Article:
Former NTSB chairman Christopher Hart, who also is a pilot, said the jackscrew, combined with data gathered from the plane’s black box, could give investigators a sense of the plane’s flying position before the crash.

    “By knowing the stabilizer and elevator position they know what kind of forces the plane was experiencing in the moment,” he said.

  • edited March 2019
    (1) The WSJ is reporting that a U.S. Department of Transportation Department investigation into the plane’s certification process had already begun well before the second fatal accident .

    WSJ - “The U.S. Department of Transportation is investigating the Federal Aviation Administration’s approval of Boeing Co.’s BA 1.52% 737 MAX jetliners, according to people familiar with the probe, an unusual inquiry into potential lapses in federal safety approvals for new aircraft. The inquiry focuses on a safety system that has been implicated in the Oct. 29 Lion Air crash that killed 189 people, according to a government official briefed on its status. Aviation authorities are looking into whether the anti-stall system may have played a role in last week’s Ethiopian Airlines crash, which killed all 157 people on board.“

    (2) - The flight’s data and voice recorders have been retrieved and partially analyzed. People with knowledge of the contents say they reveal similarities with the earlier Lions Air crash.

    Frequent Business Traveler - “Data retrieved from the flight data recorders of the Ethiopian Airlines Boeing 737 Max that crashed a week ago show similarities to data from the Lion Air flight that crashed in Indonesia last October. ‘Clear similarities were noted between Ethiopian Air Flight 302 and Indonesian Lion Air Flight 610,’ said Ethiopian Transport Minister Dagmawit Moges, who said that this would be ‘the subject of further study during the investigation.’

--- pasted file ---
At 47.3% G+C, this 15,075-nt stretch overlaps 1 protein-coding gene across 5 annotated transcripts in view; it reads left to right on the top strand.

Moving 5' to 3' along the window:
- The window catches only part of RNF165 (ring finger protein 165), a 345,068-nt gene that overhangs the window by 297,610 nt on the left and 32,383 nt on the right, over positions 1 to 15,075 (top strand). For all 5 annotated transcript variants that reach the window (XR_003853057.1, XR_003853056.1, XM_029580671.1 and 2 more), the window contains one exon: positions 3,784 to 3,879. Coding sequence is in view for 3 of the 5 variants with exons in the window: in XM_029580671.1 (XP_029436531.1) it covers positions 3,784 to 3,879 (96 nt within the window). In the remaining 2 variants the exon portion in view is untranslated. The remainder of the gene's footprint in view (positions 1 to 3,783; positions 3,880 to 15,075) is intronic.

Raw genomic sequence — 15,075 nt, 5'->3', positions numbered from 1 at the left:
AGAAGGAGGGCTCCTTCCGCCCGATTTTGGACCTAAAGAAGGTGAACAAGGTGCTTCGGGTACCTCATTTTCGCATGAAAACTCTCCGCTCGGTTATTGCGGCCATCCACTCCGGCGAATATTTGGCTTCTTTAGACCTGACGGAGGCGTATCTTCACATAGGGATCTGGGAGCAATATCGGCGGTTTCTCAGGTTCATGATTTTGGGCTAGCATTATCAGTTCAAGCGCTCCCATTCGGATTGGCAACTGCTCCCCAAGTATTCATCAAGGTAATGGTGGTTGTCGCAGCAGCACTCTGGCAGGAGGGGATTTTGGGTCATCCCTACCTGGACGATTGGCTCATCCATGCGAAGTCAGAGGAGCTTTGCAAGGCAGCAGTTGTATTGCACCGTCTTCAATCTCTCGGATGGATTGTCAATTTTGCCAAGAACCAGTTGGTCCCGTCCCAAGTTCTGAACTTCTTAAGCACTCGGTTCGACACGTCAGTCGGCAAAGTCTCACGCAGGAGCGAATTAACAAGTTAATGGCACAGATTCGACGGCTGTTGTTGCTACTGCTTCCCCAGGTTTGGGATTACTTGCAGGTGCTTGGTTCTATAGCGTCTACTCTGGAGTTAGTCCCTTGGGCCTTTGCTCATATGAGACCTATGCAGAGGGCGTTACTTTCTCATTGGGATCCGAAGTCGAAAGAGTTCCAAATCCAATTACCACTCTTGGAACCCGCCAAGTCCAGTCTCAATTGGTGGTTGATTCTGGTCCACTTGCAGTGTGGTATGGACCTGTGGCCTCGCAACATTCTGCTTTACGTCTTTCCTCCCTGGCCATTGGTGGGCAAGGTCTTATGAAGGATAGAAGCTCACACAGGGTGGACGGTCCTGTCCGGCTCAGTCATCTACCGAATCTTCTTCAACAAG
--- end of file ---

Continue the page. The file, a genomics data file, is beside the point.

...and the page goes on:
(3) - An investigation by The Seattle Times suggests egregious oversights during the aircraft’s certification process. They appear related to a rush to get the plane into production and to avoid having the plane classified as a “new aircraft” - requiring expensive retraining of crews.

    Faults Boeing’s certification analysis on several accounts:

    - “Understated the power of the new flight control system, which was designed to swivel the horizontal tail to push the nose of the plane down to avert a stall. When the planes later entered service, MCAS was capable of moving the tail more than four times farther than was stated in the initial safety analysis document.

    - Failed to account for how the system could reset itself each time a pilot responded, thereby missing the potential impact of the system repeatedly pushing the airplane’s nose downward.

    - Assessed a failure of the system as one level below “catastrophic.” But even that “hazardous” danger level should have precluded activation of the system based on input from a single sensor — and yet that’s how it was designed.”
  • edited March 2019
    @hank- Thanks much for this additional info... VERY interesting. And just to confirm to @Ted that I'm not oblivious to the faults of Democratic administrations (as he seems to think) let me point out that the FAA certification for the "737 Max" aircraft took place under the Obama administration. As I said earlier, I would trust the NTSB (National Transport Safety Board) with my life; the FAA, forget it! (I don't care WHO is the president... the FAA has been dysfunctional for so long that it's an embarrassment.)

    Additional, from Wickipedia:

    "Following two fatal crashes of MAX 8 aircraft in October 2018 and March 2019, regulatory authorities around the world grounded the aircraft series for an indefinite time period, as of March 13, 2019.[3]

    The safety-review process of the Boeing 737 Max series done by the FAA has been under an ongoing investigation in the United States as of March 17, 2019, by the Department of Transportation's (DOT) Inspector General as well as federal prosecutors at the Justice Department."

    This one is going to be very interesting.